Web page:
DOREEN NAWA, Addis Ababa
THE Third International Conference on Financing for Development (FFD3) kicked off on July 13, 2015 in the Ethiopian capital with calls to â€˜rebootâ€™ global finance initiatives to improve human lives while protecting the planet.
In what the United Nations has dubbed 2015 â€œA Year for Global Action,â€ the four-day gathering brought together high-level government officials, financial institutions, the private sector, non-governmental organisations and civil society representatives.
It came at an important juncture, as member states prepared to adopt a new set of Sustainable Development Goals (SDGs) in September and reach a universal climate change agreement in December.
Speaking at the official opening UN secretary General Ban-Ki-moon said, â€œYou have recognised that in a world in which both the global population and resource constraints are growing, development finance needs a reboot.â€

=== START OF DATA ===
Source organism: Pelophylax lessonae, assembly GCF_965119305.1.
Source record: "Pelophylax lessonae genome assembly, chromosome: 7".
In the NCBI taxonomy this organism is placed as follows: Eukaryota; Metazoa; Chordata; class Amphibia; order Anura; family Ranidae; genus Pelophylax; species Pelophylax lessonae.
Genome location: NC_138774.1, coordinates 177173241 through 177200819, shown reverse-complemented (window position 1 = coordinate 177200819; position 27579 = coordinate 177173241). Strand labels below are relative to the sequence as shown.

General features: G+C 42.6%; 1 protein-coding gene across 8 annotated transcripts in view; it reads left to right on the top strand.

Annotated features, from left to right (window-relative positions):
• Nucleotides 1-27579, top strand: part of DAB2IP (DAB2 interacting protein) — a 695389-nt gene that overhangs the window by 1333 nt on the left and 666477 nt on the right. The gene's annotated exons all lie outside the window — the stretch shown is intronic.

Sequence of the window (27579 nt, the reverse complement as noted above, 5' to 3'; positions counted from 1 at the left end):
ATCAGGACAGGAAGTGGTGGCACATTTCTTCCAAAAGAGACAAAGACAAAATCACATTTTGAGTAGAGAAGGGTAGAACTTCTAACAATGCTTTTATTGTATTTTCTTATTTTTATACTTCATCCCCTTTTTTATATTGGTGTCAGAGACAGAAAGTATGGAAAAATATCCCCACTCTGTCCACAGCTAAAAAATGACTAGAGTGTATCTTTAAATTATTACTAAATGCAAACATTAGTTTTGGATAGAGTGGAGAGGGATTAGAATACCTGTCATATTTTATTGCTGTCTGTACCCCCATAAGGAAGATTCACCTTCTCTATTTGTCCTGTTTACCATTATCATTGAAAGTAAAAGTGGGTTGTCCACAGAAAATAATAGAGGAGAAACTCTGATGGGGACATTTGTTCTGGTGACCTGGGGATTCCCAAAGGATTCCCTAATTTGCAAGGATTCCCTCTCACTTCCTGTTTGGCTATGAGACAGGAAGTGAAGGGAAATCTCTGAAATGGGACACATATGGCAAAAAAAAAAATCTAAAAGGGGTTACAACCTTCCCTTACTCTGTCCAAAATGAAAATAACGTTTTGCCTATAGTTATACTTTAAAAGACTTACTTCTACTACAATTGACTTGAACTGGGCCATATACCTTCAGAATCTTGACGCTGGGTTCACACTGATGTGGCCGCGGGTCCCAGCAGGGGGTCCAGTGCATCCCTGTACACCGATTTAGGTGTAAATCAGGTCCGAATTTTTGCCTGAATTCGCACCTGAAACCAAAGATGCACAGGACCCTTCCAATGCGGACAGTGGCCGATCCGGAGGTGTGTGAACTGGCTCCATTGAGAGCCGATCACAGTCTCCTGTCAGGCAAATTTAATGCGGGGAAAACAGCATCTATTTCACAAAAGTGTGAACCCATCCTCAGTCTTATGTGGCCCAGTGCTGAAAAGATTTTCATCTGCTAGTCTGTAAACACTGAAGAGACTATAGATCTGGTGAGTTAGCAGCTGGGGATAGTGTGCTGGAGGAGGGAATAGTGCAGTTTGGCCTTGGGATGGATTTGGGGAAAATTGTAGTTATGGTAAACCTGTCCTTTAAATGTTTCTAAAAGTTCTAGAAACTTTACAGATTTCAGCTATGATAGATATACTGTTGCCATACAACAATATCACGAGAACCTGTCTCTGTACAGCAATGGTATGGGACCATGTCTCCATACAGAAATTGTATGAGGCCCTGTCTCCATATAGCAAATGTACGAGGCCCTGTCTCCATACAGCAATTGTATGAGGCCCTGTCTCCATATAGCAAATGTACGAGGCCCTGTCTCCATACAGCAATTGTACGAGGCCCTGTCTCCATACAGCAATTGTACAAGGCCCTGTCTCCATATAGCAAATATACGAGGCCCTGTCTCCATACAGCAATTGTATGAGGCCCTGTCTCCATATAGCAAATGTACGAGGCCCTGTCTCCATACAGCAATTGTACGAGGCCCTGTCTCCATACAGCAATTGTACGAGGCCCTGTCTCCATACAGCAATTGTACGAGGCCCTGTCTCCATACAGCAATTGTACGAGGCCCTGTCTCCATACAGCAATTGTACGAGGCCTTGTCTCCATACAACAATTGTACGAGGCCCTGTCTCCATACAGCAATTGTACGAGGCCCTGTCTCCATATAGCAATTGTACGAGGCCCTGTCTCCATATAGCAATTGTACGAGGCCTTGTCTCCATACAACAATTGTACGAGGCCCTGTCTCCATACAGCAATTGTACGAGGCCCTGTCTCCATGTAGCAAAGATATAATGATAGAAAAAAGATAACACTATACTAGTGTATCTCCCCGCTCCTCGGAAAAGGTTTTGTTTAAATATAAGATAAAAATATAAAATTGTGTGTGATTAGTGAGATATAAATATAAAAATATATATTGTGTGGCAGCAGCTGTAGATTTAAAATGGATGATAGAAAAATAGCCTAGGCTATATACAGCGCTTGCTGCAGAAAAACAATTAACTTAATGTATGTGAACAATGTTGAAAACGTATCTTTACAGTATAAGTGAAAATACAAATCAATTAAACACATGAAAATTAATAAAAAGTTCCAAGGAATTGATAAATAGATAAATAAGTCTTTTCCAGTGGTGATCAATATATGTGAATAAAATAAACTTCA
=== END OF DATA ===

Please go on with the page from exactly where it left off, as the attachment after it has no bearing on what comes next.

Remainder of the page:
The UN chief said without resources, commitments will amount to little more than promises on paper and that the outcome of the conference â€“ known as the â€˜Addis Ababa Action Agendaâ€™ â€“ would be the starting point of a new path for financing sustainable development.
The Addis Ababa Action Agenda draft outcome document, which is still under negotiation, presents an â€œambitious financing frameworkâ€ that includes concrete policy commitments in at least six crucial areas, beginning with a new social compact for quality investment.
It also includes a package for least developed countries, including a commitment to increasing official development aid, as well as a new Technology Facilitation Mechanism that aims to break new ground to help facilitate the development, transfer and dissemination of relevant technologies for the sustainable development goals.
Mr Ban told the delegates that the draft document calls for greater international co-operation in tax matters to stem the tide of illicit financial flows; mainstreams gender equality throughout the financing for development agenda; and makes clear that everyoneâ€™s actions need to be underpinned by a strong commitment to protecting and preserving the planet.